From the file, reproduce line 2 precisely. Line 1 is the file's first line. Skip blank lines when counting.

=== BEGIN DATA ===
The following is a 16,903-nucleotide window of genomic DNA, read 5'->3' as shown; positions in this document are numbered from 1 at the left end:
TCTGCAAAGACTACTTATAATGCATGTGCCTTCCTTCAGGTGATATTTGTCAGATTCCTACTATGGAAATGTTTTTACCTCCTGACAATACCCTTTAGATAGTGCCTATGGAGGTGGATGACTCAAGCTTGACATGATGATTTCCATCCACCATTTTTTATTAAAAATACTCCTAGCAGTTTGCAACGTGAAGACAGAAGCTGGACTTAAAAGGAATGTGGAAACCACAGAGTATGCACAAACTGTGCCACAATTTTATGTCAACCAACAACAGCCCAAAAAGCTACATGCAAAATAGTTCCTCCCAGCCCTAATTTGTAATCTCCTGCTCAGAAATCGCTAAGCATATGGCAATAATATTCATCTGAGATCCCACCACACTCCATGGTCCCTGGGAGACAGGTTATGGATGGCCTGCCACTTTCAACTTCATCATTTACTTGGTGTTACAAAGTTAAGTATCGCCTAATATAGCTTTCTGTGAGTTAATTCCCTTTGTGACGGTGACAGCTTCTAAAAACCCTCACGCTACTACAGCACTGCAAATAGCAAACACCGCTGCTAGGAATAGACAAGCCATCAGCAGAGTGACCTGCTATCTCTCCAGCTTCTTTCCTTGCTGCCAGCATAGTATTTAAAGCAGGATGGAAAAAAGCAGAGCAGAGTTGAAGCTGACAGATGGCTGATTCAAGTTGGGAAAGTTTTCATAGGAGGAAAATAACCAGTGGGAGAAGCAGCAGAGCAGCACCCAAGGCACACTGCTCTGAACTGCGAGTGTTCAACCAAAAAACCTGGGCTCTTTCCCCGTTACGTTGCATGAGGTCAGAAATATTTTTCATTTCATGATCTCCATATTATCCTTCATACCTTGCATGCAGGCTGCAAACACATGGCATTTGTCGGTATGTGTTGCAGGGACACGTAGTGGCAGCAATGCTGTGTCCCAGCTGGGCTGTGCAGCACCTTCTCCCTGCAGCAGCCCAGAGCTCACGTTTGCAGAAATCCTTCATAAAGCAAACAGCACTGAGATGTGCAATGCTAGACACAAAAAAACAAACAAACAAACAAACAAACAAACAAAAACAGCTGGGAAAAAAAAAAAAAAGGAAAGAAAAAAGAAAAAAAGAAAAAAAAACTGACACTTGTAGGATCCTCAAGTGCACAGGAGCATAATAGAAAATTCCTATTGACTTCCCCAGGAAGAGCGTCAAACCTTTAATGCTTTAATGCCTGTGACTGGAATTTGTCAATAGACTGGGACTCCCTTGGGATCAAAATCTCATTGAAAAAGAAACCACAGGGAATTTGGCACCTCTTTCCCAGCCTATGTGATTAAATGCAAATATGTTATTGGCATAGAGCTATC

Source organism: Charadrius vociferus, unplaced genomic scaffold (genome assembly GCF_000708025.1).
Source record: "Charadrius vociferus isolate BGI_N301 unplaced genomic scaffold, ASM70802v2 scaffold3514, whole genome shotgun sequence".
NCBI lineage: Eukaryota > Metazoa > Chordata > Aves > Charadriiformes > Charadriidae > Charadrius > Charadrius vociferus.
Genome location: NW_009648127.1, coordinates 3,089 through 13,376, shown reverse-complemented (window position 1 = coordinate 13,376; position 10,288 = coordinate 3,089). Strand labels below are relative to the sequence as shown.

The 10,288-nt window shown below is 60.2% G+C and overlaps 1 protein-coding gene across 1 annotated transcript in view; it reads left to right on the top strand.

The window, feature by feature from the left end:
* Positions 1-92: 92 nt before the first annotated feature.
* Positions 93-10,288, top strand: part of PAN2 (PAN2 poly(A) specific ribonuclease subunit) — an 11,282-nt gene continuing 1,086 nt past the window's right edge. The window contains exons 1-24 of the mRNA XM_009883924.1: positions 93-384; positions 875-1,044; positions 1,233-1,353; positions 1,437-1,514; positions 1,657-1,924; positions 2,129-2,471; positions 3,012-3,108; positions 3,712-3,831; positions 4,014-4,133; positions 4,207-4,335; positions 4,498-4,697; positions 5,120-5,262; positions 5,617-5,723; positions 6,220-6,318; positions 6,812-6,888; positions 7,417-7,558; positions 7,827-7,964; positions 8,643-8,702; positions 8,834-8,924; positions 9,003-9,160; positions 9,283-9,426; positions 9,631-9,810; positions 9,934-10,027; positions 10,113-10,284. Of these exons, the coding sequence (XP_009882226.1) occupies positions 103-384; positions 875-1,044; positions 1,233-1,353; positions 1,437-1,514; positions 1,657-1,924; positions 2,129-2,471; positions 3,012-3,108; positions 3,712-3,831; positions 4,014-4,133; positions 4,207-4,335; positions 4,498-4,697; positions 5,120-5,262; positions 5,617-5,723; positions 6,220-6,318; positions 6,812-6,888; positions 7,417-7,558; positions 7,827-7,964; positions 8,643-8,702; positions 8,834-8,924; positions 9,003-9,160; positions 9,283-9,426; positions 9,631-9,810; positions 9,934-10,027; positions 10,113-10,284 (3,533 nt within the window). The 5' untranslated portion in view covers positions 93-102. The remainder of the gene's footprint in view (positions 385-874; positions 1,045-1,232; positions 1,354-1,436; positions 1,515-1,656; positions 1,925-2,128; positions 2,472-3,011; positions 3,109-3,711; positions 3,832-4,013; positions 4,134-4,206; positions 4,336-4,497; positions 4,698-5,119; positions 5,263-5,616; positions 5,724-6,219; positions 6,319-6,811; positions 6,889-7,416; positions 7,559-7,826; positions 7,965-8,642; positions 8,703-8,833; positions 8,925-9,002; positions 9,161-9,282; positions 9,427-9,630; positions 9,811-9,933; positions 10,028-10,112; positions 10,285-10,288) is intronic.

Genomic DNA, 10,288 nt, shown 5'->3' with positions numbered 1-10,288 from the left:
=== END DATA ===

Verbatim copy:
TCTGCAAAGACTACTTATAATGCATGTGCCTTCCTTCAGGTGATATTTGTCAGATTCCTACTATGGAAATGTTTTTACCTCCTGACAATACCCTTTAGATAGTGCCTATGGAGGTGGATGACTCAAGCTTGACATGATGATTTCCATCCACCATTTTTTATTAAAAATACTCCTAGCAGTTTGCAACGTGAAGACAGAAGCTGGACTTAAAAGGAATGTGGAAACCACAGAGTATGCACAAACTGTGCCACAATTTTATGTCAACCAACAACAGCCCAAAAAGCTACATGCAAAATAGTTCCTCCCAGCCCTAATTTGTAATCTCCTGCTCAGAAATCGCTAAGCATATGGCAATAATATTCATCTGAGATCCCACCACACTCCATGGTCCCTGGGAGACAGGTTATGGATGGCCTGCCACTTTCAACTTCATCATTTACTTGGTGTTACAAAGTTAAGTATCGCCTAATATAGCTTTCTGTGAGTTAATTCCCTTTGTGACGGTGACAGCTTCTAAAAACCCTCACGCTACTACAGCACTGCAAATAGCAAACACCGCTGCTAGGAATAGACAAGCCATCAGCAGAGTGACCTGCTATCTCTCCAGCTTCTTTCCTTGCTGCCAGCATAGTATTTAAAGCAGGATGGAAAAAAGCAGAGCAGAGTTGAAGCTGACAGATGGCTGATTCAAGTTGGGAAAGTTTTCATAGGAGGAAAATAACCAGTGGGAGAAGCAGCAGAGCAGCACCCAAGGCACACTGCTCTGAACTGCGAGTGTTCAACCAAAAAACCTGGGCTCTTTCCCCGTTACGTTGCATGAGGTCAGAAATATTTTTCATTTCATGATCTCCATATTATCCTTCATACCTTGCATGCAGGCTGCAAACACATGGCATTTGTCGGTATGTGTTGCAGGGACACGTAGTGGCAGCAATGCTGTGTCCCAGCTGGGCTGTGCAGCACCTTCTCCCTGCAGCAGCCCAGAGCTCACGTTTGCAGAAATCCTTCATAAAGCAAACAGCACTGAGATGTGCAATGCTAGACACAAAAAAACAAACAAACAAACAAACAAACAAACAAAAACAGCTGGGAAAAAAAAAAAAAAGGAAAGAAAAAAGAAAAAAAGAAAAAAAAACTGACACTTGTAGGATCCTCAAGTGCACAGGAGCATAATAGAAAATTCCTATTGACTTCCCCAGGAAGAGCGTCAAACCTTTAATGCTTTAATGCCTGTGACTGGAATTTGTCAATAGACTGGGACTCCCTTGGGATCAAAATCTCATTGAAAAAGAAACCACAGGGAATTTGGCACCTCTTTCCCAGCCTATGTGATTAAATGCAAATATGTTATTGGCATAGAGCTATC